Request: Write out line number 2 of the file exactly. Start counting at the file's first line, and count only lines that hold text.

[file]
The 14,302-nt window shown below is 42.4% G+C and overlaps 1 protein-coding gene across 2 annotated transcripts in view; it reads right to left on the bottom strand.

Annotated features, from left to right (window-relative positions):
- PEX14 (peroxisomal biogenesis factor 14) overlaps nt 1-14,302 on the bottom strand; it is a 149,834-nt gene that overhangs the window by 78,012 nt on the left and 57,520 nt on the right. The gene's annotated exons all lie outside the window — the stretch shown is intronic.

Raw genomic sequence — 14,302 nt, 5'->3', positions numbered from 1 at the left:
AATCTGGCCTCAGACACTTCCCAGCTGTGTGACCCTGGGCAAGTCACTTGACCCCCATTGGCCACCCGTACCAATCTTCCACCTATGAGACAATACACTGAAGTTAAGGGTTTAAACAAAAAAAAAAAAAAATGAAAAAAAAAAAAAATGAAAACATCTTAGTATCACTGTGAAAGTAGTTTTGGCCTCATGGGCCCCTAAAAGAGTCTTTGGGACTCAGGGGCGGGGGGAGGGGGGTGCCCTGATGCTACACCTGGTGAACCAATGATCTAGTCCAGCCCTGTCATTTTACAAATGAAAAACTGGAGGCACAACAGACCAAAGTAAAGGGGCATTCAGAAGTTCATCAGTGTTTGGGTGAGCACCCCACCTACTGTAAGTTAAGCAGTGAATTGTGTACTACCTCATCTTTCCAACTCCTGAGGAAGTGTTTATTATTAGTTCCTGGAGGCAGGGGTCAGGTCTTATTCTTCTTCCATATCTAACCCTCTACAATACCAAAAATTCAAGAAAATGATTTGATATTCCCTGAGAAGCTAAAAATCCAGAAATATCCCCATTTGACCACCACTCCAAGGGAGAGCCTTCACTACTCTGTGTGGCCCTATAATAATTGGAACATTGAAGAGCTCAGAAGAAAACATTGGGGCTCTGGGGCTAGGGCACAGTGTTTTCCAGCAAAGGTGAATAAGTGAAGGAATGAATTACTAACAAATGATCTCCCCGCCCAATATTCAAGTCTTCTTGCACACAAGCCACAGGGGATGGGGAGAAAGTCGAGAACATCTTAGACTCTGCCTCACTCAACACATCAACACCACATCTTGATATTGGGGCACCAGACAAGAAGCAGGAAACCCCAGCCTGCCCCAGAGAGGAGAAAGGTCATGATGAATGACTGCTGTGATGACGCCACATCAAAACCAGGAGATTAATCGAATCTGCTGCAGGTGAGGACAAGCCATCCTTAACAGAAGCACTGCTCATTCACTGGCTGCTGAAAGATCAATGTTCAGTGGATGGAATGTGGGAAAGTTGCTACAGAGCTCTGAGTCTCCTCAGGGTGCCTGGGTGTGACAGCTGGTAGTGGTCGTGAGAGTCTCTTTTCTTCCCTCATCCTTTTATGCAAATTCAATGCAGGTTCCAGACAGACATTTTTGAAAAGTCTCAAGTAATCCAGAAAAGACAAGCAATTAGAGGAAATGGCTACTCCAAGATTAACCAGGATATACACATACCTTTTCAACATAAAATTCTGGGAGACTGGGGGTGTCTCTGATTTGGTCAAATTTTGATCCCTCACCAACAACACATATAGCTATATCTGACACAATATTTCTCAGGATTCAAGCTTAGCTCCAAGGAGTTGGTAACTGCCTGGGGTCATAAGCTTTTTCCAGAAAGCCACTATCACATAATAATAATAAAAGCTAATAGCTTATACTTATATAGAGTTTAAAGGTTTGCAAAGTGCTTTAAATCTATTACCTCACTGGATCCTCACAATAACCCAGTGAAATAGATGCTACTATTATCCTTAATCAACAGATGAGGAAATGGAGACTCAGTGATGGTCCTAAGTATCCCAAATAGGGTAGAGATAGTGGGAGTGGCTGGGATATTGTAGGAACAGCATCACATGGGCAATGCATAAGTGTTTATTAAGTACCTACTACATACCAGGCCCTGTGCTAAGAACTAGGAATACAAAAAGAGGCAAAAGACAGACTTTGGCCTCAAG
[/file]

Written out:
Annotated features, from left to right (window-relative positions):